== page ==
When it comes to losing weight, success is only temporary for most people. A new study of strategies for weight loss and maintenance showed that a low-carb diet burned more calories than a low fat diet. The findings contradict the conventional wisdom that a calorie is a calorie, regardless of the source.
Carbs and the starvation response
Some nutrition experts say that any diet that reduces calories will work as long as you stick to it. But a new study published in the Journal of the American Medical Association suggests carbohydrate calories dramatically spike blood sugar and insulin. The subsequent crash triggers a starvation response, which slows metabolism, burns less calories and stores fat.
David Ludwig, a director of the New Balance Foundation Obesity Prevention Center at Children’s Hospital Boston and a professor at Harvard Medical School, designed a study to see how diet affects a person’s ability to maintain weight loss. His research found that a low-carb diet outperformed a low-fat diet for initial weight loss. A low-glycemic diet—food that doesn’t dramatically increasing blood sugar and insulin after meals—is the healthiest option for weight maintenance.
Which diet is best?
Scientists helped 21 obese participants lose 10-to 15 percent of their initial body weight (about 30 pounds). After their weight stabilized, each followed one of three different diets for four weeks:
- •A low-fat diet with 20 percent of calories from fat, high in whole-grain products and fruits and vegetables.
- •A low-carb diet with only 10 percent of calories from carbohydrates, high in fish, chicken, beef, eggs, cheese, some vegetables and fruits. Breads, pasta, potatoes and starchy vegetables were eliminated.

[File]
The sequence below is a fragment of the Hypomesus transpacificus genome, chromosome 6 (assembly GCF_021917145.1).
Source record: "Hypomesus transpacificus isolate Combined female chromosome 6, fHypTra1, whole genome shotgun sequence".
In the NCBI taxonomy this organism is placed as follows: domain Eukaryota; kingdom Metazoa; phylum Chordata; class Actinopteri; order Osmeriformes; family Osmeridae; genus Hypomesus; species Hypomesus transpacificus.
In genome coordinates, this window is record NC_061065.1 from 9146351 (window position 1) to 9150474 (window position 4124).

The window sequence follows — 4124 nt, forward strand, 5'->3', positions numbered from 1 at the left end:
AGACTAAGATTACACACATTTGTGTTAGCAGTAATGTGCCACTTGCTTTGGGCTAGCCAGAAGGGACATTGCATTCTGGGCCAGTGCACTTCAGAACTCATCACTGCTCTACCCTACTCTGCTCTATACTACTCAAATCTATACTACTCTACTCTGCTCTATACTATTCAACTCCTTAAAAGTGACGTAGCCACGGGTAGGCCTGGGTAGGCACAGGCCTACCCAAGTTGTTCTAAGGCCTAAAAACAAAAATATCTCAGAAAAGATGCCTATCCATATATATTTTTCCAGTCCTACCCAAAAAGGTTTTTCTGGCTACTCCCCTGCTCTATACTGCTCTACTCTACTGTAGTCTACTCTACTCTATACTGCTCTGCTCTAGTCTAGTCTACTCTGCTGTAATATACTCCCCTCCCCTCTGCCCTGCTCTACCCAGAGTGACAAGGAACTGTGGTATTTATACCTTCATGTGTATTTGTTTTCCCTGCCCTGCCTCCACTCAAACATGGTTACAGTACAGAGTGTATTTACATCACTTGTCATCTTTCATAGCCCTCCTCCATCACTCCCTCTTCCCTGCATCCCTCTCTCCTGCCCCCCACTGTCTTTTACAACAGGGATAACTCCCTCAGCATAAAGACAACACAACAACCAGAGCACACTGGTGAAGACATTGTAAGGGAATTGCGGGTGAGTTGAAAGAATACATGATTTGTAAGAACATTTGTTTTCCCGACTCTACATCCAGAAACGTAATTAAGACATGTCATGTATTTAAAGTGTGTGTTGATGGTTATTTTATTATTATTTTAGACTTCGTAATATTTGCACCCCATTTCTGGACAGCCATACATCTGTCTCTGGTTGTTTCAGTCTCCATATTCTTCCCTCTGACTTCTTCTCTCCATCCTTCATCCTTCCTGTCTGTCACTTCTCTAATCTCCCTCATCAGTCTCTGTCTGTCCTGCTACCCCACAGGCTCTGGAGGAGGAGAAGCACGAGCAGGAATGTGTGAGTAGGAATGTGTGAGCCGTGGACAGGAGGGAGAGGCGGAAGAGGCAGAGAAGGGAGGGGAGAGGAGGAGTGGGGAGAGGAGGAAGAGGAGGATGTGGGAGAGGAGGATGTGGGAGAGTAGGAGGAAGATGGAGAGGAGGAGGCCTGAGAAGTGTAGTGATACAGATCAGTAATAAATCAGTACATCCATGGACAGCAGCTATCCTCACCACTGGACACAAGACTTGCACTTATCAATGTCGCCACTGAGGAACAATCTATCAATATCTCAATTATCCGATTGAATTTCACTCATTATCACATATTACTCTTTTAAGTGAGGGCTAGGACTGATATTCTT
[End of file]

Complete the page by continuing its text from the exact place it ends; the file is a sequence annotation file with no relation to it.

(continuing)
- •A low-glycemic diet, similar to a Mediterranean diet, with vegetables, fruit, beans, healthy fats (olive oil, nuts) and healthy grains, such as old-fashioned oats and brown rice.
Participants burned 325 more calories a day on the low-carb diet than they did on the low-fat diet—equivalent to an hour of moderate exercise, according to Ludwig. The low-glycemic diet burned about 150 calories more than the low-fat diet—about an hour of light exercise.
The happy medium
The low-fat diet had the worst effect on insulin, good HDL cholesterol and triglycerides associated with hardening of the arteries. The low-carb diet had the worst effect on chronic inflammation and hormonal stress, major heart disease risk factors. The low-glycemic index diet was the happy medium. It didn’t slow metabolism as much as the low-fat diet and it didn’t negatively affect heart disease risk.
The heart disease risk factors suggest a low-carb diet isn’t a healthy long-term option, even though it burned more calories. For weight maintenance and heart disease prevention, the low-glycemic diet is best according to Ludwig, mainly because it avoids processed carbohydrates. Calories from low-glycemic foods such as pears, apples, steel-cut oats and some pastas control hunger because they digest more slowly, helping to keep blood sugar and hormones stable after a meal.
Apparently a calorie isn’t a calorie after all.